There's a pretty good chance you've never visited this country, because until July 9, 2011, the Republic of Southern Sudan didn't exist. Of course it did physically exist—the land, the water, and the people—but until the official declaration of independence, it wasn't a nation.
Unless you are an aid worker, a United Nations official, or a very foolhardy traveler, it's unlikely you've been anyway, because this was one of the most dangerous places on the planet.
Northern Sudan and the government in Khartoum were at war with Southern Sudan and the rebels based in Juba, the country's largest city. It was Africa's longest civil war, 1983-2005, and resulted in the deaths of two million people and the displacement of another four million.
Visitors not caught in the crossfire, or stumbling on the tens of thousands of landmines littering the countryside, ran a gauntlet of outlaws and criminals who regarded any foreigner as an intruder, or a walking bag of cash to be held for ransom.
The Sudan Peoples Liberation Army/Movement (SPLAM) in the south also backed the rebels in Darfur, in the west of Sudan, and in their insurgency against Khartoum. The dangerous nature of these combined conflicts was reflected in the travel warnings from foreign governments—many simply advised their citizens they should not go there at all.
Why the War?
It's complicated, with many factors at the root of this evil, but the major factors are religious, ethnic, and economic. When the leaders of Europe carved up Africa they threw the nomadic-Arab west in with the equatorial-African south and put the capital in the Islamic Egyptian-influenced north (and then wondered why they started fighting each other).
Eighty-five percent of Sudan's not inconsiderable oil reserves are in the south, but all the pipelines and ports (and the wealth that produces) are in the north. Say no more.
Will Independence Make It Safe?
Well, it's safer because the two sides are not actively at war all the time, although there are still skirmishes, particularly in a dispute over the Abyei region that lies between the two. The northern Sudanese forces seized the region in the last clash in May/June 2011 (not exactly ancient history).
It would be prudent to stay away from the northeastern regions that border with Sudan's South Kurdufan province, as would it be to stay away from the northwestern regions that border with the Durfur provinces of Sudan. The independence struggle there continues, and the outlaws, criminals, terrorists, and heavily armed rebels still hold the upper hand.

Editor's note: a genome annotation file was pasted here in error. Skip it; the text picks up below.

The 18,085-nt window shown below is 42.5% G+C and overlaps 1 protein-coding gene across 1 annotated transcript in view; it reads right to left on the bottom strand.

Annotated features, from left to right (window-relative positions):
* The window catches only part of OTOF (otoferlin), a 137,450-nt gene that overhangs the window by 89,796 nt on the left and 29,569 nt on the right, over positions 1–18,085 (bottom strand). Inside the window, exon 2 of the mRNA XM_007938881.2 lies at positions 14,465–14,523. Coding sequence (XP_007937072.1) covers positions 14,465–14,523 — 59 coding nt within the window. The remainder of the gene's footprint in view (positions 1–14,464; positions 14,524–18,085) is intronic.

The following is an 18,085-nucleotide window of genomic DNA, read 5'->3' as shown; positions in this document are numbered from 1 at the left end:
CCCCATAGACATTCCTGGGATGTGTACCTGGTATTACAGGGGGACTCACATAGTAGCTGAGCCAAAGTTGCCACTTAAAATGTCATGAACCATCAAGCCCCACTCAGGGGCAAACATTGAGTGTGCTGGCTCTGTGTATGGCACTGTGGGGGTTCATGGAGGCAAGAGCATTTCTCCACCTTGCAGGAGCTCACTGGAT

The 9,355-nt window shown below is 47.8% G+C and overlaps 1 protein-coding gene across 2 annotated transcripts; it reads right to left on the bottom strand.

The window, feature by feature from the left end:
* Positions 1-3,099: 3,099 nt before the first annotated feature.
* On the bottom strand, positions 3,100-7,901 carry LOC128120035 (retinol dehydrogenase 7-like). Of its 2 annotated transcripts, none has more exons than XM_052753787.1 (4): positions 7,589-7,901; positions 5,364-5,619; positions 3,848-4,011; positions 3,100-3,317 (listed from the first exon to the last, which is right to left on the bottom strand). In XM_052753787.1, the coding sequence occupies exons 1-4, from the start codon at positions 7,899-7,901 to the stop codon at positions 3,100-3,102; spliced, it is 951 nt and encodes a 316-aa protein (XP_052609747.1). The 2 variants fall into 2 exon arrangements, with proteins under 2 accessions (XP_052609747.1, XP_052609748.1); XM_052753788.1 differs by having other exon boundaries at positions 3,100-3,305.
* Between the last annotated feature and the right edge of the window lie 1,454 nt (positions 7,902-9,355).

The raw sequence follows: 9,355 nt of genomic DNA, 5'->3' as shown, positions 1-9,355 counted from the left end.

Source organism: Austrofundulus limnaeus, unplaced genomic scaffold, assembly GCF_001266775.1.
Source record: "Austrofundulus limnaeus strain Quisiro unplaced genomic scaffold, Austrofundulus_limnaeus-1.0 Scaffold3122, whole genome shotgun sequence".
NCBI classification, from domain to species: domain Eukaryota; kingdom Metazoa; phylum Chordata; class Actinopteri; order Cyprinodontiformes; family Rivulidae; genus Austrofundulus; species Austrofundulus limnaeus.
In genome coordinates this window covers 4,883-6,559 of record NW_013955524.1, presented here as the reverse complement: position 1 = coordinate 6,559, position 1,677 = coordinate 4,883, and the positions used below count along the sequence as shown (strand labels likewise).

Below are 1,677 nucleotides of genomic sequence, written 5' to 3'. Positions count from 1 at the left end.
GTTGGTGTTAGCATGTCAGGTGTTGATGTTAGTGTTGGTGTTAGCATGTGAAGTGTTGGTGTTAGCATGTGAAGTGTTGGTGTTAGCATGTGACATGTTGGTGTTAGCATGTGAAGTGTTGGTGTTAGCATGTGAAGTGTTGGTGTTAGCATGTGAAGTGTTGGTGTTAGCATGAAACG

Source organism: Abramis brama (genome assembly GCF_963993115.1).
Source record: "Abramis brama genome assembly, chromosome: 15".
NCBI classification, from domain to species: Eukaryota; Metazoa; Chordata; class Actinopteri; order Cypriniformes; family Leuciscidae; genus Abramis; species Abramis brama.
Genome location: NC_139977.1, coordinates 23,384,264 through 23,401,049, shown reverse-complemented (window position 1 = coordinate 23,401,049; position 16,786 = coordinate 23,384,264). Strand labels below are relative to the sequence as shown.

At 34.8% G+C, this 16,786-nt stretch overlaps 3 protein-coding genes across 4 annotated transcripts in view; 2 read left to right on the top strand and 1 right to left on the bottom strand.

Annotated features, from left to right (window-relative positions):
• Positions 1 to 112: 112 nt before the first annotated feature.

On its smartraveller website the Australian government says this:
More than ten foreigners have been kidnapped in Darfur in 2010, including US, German, South African, Russian and Jordanian citizens. At least ten were kidnapped in 2009. Some victims were held captive for more than 100 days. Kidnappings have occurred in North, South and West Darfur. Kidnappings are not restricted to rural areas. They have also occurred in and around the state capitals and towns, including Nyala, Kutum and Zalingei. Aid workers and expatriates are commonly targeted.
New & Poor
On the official Government of Southern Sudan website president Kiir invites everyone to come and celebrate this birth of a nation and to help in building its future, so the welcome mat has been put at the door.
However you may find the going a bit tough. The long civil war and the institutionalized and deliberate neglect of the south means the capital Juba is a lot like an old Wild West town. The streets are dusty (or muddy in the wet season) and a maze of potholes. A recent Reuters article painted a picture of a city where few buildings rise above two stories, which relies on generators for power and is plunged into darkness regularly, and where the police are a mish-mash of rebels pressed into smart new uniforms and suspect anyone on the street after dark is a criminal.
Of course the Republic of Southern Sudan has the oil reserves to change that (when it can get access), but with the easy wealth will come the problems all frontier towns face. Some comment that alcohol, which was banned when the Islamic government in the north was in charge, is now widely used, and possibly abused. In Juba, mostly unemployed, and definitely under-employed, men sit in groups drinking Kenyan beer at outdoor cafés.
South Sudan sits in the equatorial zone, and according to the president intends to be the breadbasket of Africa. There are national parks, lakes, and the swamplands of the White Nile, which attract wildlife and game in huge numbers. All of this is mostly untouched because of atrocious roads, poor services, and non-existent infrastructure.
Health & Disease
Health and medical services are rudimentary. Many governments intend to open diplomatic missions in Southern Sudan, but haven't yet. Consular help if you need it will be difficult to get.
The Sudanese have a life expectancy of 57 years, an indicator of the tough conditions. Infant mortality runs at 69 deaths per 100 live births. The HIV/AIDS rate is about three percent. Malaria is common, as is dengue fever. Before departing you'll need vaccination against yellow fever and typhoid.
As recently as January 2011, there was a measles outbreak in the Unity province. And a new disease has emerged—nodding disease that causes a mentally and physically disabling, and eventually fatal, condition in young children.
South Sudan has the possibility of becoming an eco-tourism gem, with sustainable growth fueled by oil reserves, as long as the former rebels in charge of the economy resist corruption. South Sudan's destiny will become clearer in the months and years after the fireworks at the weekend's independence celebrations have fizzled out.
For now, let's welcome the world's newest nation and wish them well...maybe we'll come to visit soon.
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